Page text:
Frank Romero, "Death of Rubén Salazar," 1986, oil, 
Smithsonian American Art Museum, Museum purchase made 
possible in part by the Luisita L. and Franz H. Denghausen 
Endowment. © 1986, Frank Romero

Frank Romero, “Death of Rubén Salazar,” 1986, oil, Smithsonian American Art Museum, Museum purchase made possible in part by the Luisita L. and Franz H. Denghausen Endowment. © 1986, Frank Romero

A stunning spotlight on the Latino presence in American art

Just this month, the Smithsonian American Art Museum in Washington, DC launched a special exhibit called “Our America: The Latino Presence in American Art” to highlight pieces from their permanent collection by Latinos dating back to the 1950’s.

NBC Latino spoke to the Dominican-American curator, E. Carmen Ramos, to find out more about the importance of this particular exhibition.

How were the 92 pieces of art chosen for this exhibition?
My selection of works was really driven by the desire to explore the relationship between Latino art and the national context in two ways: 1) The relationship between artists and movements. 2) How they engage classic American themes and genres.The exhibition tries to represent a very broad look from the mid-20th century to the present, and the dialogue from Miami, New York, all the way to New Mexico.

I call it “pioneering” because Latino collections were not in major museums in the U.S. before the 1970’s. As a category, it started bubbling up in the 1950’s — the idea of “Latino” emerges in the late 70’s and 80’s. In the 1950’s, many Latinos started going to art school, many went before, but there was an increasing presence in the 1950’s. Many were veterans from the Korean and Vietnam wars, and many went to art school through the GI bill, and they started participating in the different movements of American art.

What do you want visitors to come away with after viewing the exhibition?
I want them to come away with a kind of a fresh view of American art and culture. Latino art is usually thought of as outside American art, but this exhibition presents not only a broad view of what Latino art is, but that it’s part of American culture. I want them to see what Latino artists are saying about our culture.

Why is this important for the country now?
I think the last election was for many a kind of turning point. Because Latinos played such a critical role in electing the President, I think there’s a widespread awareness of our presence on the national scene. But we haven’t had time as a country to think about what America is, and this exhibition allows us to explore the Latino artists who are a part of the American scene.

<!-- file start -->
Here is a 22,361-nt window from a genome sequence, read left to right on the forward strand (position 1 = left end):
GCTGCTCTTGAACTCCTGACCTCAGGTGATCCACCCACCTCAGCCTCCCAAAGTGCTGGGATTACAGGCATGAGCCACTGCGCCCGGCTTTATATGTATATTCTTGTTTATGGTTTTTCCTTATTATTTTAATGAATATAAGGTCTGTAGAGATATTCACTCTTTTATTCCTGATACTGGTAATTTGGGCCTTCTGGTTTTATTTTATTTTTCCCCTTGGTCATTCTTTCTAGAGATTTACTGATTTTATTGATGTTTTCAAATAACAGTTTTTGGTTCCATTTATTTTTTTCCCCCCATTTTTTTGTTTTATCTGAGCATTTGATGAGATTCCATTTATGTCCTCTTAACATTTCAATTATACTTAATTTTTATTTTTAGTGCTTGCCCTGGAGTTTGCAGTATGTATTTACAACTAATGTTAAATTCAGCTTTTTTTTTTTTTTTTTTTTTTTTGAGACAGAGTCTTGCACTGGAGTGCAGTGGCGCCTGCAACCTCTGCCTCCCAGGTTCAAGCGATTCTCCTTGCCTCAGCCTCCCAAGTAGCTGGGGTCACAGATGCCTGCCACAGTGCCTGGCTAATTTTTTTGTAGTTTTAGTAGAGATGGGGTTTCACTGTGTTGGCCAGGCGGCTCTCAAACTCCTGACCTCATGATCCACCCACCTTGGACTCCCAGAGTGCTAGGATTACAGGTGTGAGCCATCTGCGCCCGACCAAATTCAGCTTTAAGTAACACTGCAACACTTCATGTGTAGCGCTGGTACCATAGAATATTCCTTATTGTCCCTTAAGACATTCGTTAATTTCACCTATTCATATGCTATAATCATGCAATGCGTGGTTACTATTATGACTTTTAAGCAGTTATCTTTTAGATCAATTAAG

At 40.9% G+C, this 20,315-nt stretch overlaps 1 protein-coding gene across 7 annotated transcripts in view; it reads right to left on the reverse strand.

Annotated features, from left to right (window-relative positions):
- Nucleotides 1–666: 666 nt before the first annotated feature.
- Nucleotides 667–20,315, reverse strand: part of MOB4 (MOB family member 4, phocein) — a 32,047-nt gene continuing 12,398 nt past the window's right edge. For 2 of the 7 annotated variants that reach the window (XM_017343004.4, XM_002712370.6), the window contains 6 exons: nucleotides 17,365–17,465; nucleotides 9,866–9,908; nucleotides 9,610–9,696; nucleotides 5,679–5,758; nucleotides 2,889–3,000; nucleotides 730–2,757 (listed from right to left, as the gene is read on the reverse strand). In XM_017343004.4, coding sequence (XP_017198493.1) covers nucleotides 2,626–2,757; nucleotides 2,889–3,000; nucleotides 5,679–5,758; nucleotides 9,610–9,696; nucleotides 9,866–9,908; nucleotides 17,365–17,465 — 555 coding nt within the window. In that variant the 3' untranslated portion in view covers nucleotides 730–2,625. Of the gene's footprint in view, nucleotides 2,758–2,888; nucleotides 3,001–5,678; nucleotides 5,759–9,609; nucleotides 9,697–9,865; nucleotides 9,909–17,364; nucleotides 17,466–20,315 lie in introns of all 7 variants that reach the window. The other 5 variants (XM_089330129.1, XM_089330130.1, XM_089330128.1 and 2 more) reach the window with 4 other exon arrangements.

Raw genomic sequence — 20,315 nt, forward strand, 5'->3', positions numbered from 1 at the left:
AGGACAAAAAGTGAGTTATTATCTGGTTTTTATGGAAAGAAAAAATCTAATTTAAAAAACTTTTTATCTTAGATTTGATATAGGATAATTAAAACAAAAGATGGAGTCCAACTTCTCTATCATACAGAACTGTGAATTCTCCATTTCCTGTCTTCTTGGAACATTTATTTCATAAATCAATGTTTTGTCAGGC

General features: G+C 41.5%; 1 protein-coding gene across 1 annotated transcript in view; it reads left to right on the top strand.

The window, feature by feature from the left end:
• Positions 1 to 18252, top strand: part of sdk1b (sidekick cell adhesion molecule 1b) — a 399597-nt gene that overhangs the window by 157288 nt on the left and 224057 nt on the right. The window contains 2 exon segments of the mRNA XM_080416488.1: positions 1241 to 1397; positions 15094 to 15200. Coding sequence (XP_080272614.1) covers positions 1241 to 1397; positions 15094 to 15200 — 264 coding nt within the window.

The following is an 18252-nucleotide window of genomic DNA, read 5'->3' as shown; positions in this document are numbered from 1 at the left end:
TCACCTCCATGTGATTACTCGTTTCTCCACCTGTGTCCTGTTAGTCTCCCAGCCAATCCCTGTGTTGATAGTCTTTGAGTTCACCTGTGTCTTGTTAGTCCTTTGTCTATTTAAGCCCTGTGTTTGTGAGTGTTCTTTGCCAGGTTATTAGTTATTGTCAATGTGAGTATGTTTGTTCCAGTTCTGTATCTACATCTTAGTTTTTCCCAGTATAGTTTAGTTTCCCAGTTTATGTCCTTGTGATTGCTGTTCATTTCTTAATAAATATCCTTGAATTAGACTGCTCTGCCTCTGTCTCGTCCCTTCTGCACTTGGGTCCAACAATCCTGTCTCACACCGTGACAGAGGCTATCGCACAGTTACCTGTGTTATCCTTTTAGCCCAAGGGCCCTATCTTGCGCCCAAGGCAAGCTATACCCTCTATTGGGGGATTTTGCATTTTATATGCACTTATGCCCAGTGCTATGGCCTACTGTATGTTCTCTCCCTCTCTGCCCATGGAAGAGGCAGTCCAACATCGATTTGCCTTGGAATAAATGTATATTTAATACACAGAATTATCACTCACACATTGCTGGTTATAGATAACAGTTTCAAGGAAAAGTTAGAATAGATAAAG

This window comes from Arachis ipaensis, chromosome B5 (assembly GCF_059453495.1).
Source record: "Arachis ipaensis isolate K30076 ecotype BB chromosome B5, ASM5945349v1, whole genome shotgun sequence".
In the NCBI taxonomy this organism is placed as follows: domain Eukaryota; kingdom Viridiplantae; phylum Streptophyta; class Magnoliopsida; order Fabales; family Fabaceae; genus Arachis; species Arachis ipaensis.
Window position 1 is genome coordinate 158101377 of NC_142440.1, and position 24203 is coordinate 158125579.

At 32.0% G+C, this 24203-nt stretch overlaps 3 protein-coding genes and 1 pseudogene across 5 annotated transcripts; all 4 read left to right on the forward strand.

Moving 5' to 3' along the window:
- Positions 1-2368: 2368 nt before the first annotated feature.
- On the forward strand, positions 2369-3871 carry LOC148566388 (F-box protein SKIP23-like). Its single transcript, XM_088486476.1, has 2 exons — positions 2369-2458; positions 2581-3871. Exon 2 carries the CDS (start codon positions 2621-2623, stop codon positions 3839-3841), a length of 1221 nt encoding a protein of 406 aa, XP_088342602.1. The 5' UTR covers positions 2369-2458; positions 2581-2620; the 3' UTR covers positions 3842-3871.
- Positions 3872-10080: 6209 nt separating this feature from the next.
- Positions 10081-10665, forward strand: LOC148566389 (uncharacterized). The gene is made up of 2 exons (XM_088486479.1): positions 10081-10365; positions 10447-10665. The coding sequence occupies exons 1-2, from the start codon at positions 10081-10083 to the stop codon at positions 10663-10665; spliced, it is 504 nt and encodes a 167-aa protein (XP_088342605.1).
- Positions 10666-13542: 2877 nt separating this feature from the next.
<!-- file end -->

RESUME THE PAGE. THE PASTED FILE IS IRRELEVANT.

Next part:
Can you walk me through a couple of the pieces, and their artists, and explain what makes them significant in U.S. history?

Olga Albizu, who made the oil painting “Radiante” in 1967, is one of the early major figures profiled in the exhibition. She is Puerto Rican born, came to New York in the 1940’s, and became involved in the abstract impressionism movement. She studied art in Puerto Rico and followed her professor to New York. Her works – emotional, communicative, the power of color -were very much informed by the same questions of other artists of that movement. When she came here as a young artist, she took a role as a secretary at RCA Records, and her friends displayed her artwork throughout the office. Eventually, she was featured on more than 10 covers created by RCA and Verve Records — so her work is visually familiar, but no one knows her name.

Olga Albizu, "Radiante," 1967, oil, Smithsonian  American Art Museum, Gift of JPMorgan Chase

Olga Albizu, “Radiante,” 1967, oil, Smithsonian
American Art Museum, Gift of JPMorgan Chase (Direct capture)

Melesio “Mel” Casas, the artist of the acrylic “Humanscape 62” (1970), served in the Korean War is originally from El Paso. He was like many American artists interested in abstraction. He had a strange encounter in a drive-in movie screening in which he saw larger than life characters. He started a series called “Humanscape” which looked at media images and analyzed their impact on people that consume them. Many of the “Humanscapes” have text on the bottom. In the late 60’s and 70’s, many Chicanos were thinking of the term “brown” to refer to their ancestry. The word “brown” meant to signify that connection. Frito Lay corn chips issued in the late 60’s a stereotypical mascot of a “Mexican bandido.” Later, it was redesigned to be more comical, but it was highly criticized by Latino Americans and eventually Frito Lay pulled the character.